The changes at Interval, based in Palo Alto, Calif., reflect a broader shift in Allen's priorities, Interval officials said. Where the lab once was envisioned as a way to explore the frontiers of information-technology research, the growth of the Internet and of high-speed, or "broadband," communications have made it more important to focus on practical applications rather than fundamental research, officials said.
As part of the changes, Interval's founding director, David Liddle, will step down from active management, although he will retain the title of chairman and serve as an adviser to the company, Interval officials said. Liddle is a well-known computer scientist who in the 1970s spent 10 years at Xerox Corp.'s (NYSE:XRX) famed Palo Alto Research Center, where researchers came up with many of the technologies that undergird the computer industry, although Xerox failed to capitalize on most of them.
Two Interval vice presidents, Arati Trabhakar and Douglas Solomon, will serve as co-presidents of the venture, and respectively will head a technology group and a business-development group, Ms. Trabhakar said. The changes were reported Thursday in the New York Times.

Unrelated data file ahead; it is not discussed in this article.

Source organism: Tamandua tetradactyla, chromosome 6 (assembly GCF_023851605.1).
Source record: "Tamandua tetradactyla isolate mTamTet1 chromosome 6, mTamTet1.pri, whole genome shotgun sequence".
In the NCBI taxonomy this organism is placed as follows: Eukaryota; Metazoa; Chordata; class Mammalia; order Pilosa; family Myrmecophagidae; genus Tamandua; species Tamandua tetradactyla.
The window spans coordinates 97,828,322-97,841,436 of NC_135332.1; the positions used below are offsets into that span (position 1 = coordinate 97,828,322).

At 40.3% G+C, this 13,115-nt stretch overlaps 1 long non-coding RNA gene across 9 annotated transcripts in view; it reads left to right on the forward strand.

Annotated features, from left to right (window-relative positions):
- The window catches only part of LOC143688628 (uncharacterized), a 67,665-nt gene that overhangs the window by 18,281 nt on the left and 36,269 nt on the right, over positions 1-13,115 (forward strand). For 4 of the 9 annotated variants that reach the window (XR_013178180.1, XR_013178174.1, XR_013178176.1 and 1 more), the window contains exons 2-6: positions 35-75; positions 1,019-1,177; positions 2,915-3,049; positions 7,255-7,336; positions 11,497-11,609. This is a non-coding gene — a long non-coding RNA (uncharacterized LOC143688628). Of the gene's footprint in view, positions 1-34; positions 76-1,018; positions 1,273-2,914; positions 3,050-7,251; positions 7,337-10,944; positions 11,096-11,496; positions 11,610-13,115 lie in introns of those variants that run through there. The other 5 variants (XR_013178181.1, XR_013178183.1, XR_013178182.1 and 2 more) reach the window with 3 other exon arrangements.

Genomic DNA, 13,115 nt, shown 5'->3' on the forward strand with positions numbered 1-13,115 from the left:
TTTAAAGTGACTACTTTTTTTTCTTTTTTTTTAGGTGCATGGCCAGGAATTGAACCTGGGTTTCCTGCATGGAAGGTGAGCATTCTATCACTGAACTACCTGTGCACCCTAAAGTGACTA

Liddle couldn't be reached for comment. In a statement, Allen said he is "committed to ensuring the important future of Interval through my continued investment." He added, "The recent structural changes at Interval Research reflect the organization's shift in focus from pure research, and into more specific product-development areas, specifically in broadband communications."
Trabhakar said Interval will continue to pursue some fundamental-research topics but will increasingly put its efforts into more practical areas, such as advanced TV-set-top-box architectures and design concepts for high-bandwidth Web sites.
Such areas dovetail with Allen's interest in building an Internet-communications empire via his holdings in cable-TV networks and wireless-communications companies. Interval, in fact, more frequently will look for ways to cooperate with its "sister" companies in Allen's portfolio, Trabhakar said.
Interval, founded in 1992, employs about 100 researchers and 60 other staff and support employees, Trabhakar said. It doesn't anticipate any sudden staff changes as a result of the shift in emphasis, although Trabhakar said the research staff will over time acquire more of a "development" orientation.
Some observers, however, question whether Allen's 10-year, $100 million commitment to Interval has been worth it, or whether it is any more likely to produce useful commercial discoveries even with its new emphasis, especially given that a handful of ventures it has spun out so far have been less than successful.
"Lots of folks are amazed that Paul Allen continues to fund the thing," said Paul Saffo, a director of the Institute for the Future, a Menlo Park, Calif., think tank. "This is really a reminder that you can't plan innovation."